My social worker has is it in for me and is going to make sure that my child is taken off me.
All social workers have to work within a clear legal framework and cannot do anything without having a sound legal reason. Any decision to take a child into care- even for a very short time – has meet the criteria set out in legislation.
We know that sometimes the working relationship between social workers and parents can break down. But always remember, even if you find your social worker difficult to work with, it is the court who makes the final decisions, not the social worker.
We have given an explanation of the key legal processes here. We also examine the investigation and referral procedures here.
The Department of Education has published guidance about how the Children Act works here
Because my other children were taken that means they will take any future children as well.
Each and every decision relating to child protection has to be taken individually taking into account all the facts at that time. Even a group of siblings living together with the same parents will be considered individually rather than a blanket assumption being made that they should all be treated the same.
If you have previously had a child removed, if you get pregnant again social services will need to be certain that you are able to look after this baby and will work with you to conduct an assessment and support you in getting any help you might need.
Even if your social worker decides that you are not currently able to look after this baby, they need to have evidence to support this conclusion. Your social worker cannot just refer to the fact that you have had a previous child taken into care, and they need to get an independent judge to agree that there is a sound reason for removing this baby.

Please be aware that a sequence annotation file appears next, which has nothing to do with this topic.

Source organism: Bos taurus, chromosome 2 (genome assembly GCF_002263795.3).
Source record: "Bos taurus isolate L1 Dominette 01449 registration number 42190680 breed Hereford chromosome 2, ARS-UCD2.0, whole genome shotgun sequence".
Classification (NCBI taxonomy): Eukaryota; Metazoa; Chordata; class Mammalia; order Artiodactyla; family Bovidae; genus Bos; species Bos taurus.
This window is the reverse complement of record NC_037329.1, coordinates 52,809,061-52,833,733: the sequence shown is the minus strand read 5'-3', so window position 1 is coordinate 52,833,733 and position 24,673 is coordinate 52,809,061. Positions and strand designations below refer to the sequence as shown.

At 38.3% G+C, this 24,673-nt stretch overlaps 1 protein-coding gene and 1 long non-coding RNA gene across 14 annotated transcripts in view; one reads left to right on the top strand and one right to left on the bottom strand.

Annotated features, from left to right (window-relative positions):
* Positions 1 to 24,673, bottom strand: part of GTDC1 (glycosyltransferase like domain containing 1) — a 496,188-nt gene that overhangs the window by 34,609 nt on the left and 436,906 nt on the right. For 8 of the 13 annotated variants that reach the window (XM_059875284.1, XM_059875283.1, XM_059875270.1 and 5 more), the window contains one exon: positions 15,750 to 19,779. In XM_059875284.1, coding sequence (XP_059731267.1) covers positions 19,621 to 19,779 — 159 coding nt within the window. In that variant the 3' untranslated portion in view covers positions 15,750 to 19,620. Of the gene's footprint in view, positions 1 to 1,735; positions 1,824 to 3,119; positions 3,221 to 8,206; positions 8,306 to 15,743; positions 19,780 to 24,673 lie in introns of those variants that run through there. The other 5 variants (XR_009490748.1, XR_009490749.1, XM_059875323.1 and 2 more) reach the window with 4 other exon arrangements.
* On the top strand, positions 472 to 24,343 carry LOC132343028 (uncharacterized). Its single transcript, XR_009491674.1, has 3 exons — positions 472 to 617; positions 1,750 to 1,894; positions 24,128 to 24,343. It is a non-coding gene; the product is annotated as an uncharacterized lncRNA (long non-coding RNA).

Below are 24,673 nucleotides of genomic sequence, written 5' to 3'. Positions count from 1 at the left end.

My social worker only cares about taking my child and doesn’t care about what happens to me.
Section 1 of The Children Act 1989 creates a statutory obligation to put the needs of the child first. Often that means supporting parents so that children can remain at home with them, as that would be in the best interests of the child. Where this isn’t possible, or the courts believe that this would not be in the child’s best interest, the court can make an order to remove a child from their parents. This doesn’t mean that your social work doesn’t care about the impact this would have on you, but that they are obliged to put the child first and foremost.
My social worker has told me that they are thinking of applying to the courts for my child to be adopted. That means I’ll never get her back.
Not necessarily. There are a number of reasons why plans might change, including if you can demonstrate that you are willing and able to make the necessary changes to address the concerns that led to adoption being considered as an option for your child.
In England between 2009 and 2013, 9% of permanence plans (on average) moved away from adoption to another option, such as returning to a parent, residency with another family member or long term foster care.
The Government publishes statistics (‘Adoption scorecards’) showing how local authorities place children for adoption, so you can check the figures there. As of 31 March 2013, 5% of children leaving care in England were placed with their parents and 5% were placed for adoption. The British Association of Adoption and Fostering (BAAF) is another useful source of statistics.
Social workers are targeting families, particularly white working class families, to meet targets for the number of children adopted and to provide babies for adoption by middle class families. This is because local authorities get paid a financial bonus to meet targets for removing children and getting them adopted.
There is no evidence that this is happening in the UK. For further discussion, please see our post on Forced Adoption.